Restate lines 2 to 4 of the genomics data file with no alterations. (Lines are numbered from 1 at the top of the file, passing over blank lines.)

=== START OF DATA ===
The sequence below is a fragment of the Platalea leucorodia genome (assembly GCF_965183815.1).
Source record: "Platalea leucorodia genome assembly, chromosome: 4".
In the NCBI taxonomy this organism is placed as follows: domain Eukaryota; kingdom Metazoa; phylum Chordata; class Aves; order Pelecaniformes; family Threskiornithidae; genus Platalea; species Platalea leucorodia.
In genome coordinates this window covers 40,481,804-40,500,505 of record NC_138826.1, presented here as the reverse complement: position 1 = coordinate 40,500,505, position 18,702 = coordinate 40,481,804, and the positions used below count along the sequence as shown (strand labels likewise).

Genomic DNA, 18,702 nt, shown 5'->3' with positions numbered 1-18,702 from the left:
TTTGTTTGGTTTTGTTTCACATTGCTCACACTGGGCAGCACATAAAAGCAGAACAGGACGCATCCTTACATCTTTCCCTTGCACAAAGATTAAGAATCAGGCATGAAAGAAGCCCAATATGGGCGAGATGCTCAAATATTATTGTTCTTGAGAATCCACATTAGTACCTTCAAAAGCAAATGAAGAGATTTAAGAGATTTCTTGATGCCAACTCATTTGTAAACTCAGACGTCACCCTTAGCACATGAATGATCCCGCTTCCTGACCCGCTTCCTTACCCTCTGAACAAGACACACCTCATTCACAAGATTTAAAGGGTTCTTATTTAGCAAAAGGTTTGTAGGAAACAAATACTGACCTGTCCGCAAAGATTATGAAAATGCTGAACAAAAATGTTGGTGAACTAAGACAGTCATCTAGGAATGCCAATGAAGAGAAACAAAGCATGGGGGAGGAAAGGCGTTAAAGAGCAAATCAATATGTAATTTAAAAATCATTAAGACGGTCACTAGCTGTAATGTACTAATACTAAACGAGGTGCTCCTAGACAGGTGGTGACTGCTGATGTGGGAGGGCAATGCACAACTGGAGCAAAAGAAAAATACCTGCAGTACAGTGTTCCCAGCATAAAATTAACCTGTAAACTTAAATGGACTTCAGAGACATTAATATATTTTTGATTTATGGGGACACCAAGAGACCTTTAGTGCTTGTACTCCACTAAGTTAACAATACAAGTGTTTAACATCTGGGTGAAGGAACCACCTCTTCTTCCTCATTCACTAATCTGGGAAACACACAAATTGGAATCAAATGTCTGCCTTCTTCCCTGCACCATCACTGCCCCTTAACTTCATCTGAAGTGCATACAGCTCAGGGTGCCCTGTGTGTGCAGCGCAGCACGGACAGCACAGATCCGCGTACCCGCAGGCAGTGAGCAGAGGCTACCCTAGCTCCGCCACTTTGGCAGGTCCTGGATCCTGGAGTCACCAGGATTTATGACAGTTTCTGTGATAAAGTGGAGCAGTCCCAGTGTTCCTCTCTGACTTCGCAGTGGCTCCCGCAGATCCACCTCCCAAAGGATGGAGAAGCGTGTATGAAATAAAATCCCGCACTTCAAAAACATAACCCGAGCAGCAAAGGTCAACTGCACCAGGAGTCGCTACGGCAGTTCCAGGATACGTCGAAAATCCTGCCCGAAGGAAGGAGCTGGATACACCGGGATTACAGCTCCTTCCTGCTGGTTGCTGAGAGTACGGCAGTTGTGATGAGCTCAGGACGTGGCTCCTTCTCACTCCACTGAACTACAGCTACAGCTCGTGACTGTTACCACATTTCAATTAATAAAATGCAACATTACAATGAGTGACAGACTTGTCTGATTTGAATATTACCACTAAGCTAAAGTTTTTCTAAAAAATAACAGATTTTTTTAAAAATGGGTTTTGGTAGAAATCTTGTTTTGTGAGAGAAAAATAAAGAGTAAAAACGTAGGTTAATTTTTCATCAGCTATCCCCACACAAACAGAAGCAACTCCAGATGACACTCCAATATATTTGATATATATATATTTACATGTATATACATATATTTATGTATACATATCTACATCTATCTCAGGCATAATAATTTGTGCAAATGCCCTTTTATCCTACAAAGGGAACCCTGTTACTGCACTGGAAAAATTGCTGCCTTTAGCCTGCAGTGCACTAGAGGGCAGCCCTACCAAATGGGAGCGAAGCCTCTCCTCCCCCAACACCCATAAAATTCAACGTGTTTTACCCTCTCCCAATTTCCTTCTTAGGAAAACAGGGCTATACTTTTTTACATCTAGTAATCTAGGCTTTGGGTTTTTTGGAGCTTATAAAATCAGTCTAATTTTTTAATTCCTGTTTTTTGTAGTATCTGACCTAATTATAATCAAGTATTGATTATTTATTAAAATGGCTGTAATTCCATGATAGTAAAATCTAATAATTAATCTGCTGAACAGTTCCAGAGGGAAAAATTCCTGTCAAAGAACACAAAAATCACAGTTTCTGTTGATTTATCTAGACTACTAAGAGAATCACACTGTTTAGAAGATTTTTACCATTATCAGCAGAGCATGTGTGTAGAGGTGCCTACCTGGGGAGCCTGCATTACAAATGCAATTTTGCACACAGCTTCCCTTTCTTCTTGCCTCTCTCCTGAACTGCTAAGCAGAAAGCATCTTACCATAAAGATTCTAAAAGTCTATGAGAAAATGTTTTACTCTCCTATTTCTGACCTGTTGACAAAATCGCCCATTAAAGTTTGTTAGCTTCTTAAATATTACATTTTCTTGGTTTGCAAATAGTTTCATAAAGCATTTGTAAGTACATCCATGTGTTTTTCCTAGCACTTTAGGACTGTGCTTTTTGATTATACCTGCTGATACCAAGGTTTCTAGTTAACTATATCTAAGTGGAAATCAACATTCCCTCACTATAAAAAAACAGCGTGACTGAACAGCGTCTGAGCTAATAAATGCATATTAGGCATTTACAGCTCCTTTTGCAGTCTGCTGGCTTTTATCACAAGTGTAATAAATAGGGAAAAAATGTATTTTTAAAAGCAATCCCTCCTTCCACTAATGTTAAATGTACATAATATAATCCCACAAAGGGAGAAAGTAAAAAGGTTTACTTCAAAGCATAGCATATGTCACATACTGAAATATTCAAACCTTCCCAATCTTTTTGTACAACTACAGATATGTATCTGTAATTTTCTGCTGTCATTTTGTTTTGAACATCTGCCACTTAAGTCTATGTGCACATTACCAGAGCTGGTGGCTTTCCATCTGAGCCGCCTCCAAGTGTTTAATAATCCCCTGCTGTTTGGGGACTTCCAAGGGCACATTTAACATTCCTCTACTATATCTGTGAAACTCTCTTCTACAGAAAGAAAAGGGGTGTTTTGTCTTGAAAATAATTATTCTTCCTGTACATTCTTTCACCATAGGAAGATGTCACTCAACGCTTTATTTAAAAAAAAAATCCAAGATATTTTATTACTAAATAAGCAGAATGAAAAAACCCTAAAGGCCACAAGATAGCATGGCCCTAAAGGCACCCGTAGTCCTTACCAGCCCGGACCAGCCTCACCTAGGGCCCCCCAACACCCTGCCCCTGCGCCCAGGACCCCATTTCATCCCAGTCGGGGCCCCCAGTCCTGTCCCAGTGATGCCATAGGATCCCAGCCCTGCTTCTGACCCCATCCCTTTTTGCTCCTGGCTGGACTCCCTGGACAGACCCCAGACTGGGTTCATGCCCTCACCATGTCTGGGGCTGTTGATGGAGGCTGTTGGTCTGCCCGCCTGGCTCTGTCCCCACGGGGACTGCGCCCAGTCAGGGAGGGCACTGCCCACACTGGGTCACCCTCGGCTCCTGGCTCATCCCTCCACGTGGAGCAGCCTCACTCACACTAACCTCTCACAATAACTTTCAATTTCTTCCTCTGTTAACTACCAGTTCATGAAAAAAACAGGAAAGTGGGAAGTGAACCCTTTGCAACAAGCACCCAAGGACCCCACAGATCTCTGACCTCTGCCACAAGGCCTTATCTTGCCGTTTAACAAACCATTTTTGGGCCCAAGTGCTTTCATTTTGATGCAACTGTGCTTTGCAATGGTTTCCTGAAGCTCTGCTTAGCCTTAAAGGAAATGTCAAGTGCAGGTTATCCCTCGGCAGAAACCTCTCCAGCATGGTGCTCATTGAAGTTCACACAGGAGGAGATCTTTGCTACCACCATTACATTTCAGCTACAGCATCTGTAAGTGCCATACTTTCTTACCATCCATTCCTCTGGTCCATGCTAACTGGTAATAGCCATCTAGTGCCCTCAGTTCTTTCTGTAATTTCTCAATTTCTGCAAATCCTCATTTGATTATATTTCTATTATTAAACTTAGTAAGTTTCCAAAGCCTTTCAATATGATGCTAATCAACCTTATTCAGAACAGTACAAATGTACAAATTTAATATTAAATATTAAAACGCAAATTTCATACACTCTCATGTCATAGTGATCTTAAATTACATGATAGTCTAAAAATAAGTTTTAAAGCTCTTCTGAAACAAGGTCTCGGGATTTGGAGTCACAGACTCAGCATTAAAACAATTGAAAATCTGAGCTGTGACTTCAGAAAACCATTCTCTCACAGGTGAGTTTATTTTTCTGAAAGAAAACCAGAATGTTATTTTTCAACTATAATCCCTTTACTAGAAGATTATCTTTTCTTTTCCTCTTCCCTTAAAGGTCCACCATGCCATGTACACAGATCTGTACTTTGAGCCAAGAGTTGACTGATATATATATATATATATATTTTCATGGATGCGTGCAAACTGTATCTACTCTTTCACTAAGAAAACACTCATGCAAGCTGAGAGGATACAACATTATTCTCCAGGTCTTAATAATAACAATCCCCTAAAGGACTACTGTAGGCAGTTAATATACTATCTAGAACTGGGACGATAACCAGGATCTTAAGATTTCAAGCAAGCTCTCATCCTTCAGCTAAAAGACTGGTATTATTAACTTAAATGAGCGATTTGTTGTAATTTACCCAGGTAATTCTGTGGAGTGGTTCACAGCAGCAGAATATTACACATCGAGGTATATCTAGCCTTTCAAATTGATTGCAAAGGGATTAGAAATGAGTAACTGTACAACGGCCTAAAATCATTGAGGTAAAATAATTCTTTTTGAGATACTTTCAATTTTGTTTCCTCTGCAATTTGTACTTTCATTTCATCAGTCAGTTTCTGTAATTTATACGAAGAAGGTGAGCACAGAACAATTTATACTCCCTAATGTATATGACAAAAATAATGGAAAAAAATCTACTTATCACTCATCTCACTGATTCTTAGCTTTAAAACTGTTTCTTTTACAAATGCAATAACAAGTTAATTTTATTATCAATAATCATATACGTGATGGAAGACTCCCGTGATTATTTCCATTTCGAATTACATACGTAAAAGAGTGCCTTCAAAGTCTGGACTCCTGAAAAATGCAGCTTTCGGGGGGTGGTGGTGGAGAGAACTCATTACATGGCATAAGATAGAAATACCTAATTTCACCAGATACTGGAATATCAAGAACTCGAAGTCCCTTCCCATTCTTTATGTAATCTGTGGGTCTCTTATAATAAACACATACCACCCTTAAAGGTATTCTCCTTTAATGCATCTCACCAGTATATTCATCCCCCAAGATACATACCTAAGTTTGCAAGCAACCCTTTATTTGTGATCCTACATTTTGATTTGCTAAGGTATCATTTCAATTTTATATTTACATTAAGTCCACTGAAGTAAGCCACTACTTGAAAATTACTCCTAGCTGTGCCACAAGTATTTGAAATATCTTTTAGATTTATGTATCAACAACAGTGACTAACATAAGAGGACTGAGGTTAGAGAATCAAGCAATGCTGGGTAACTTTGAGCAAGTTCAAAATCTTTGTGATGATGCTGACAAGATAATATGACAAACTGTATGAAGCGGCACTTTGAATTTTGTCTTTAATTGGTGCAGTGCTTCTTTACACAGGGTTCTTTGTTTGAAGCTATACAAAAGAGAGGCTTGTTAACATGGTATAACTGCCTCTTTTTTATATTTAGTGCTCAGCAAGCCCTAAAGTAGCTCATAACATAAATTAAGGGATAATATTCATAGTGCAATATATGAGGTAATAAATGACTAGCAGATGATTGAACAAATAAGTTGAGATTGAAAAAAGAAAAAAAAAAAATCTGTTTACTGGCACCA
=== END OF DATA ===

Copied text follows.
Source record: "Platalea leucorodia genome assembly, chromosome: 4".
In the NCBI taxonomy this organism is placed as follows: domain Eukaryota; kingdom Metazoa; phylum Chordata; class Aves; order Pelecaniformes; family Threskiornithidae; genus Platalea; species Platalea leucorodia.
In genome coordinates this window covers 40,481,804-40,500,505 of record NC_138826.1, presented here as the reverse complement: position 1 = coordinate 40,500,505, position 18,702 = coordinate 40,481,804, and the positions used below count along the sequence as shown (strand labels likewise).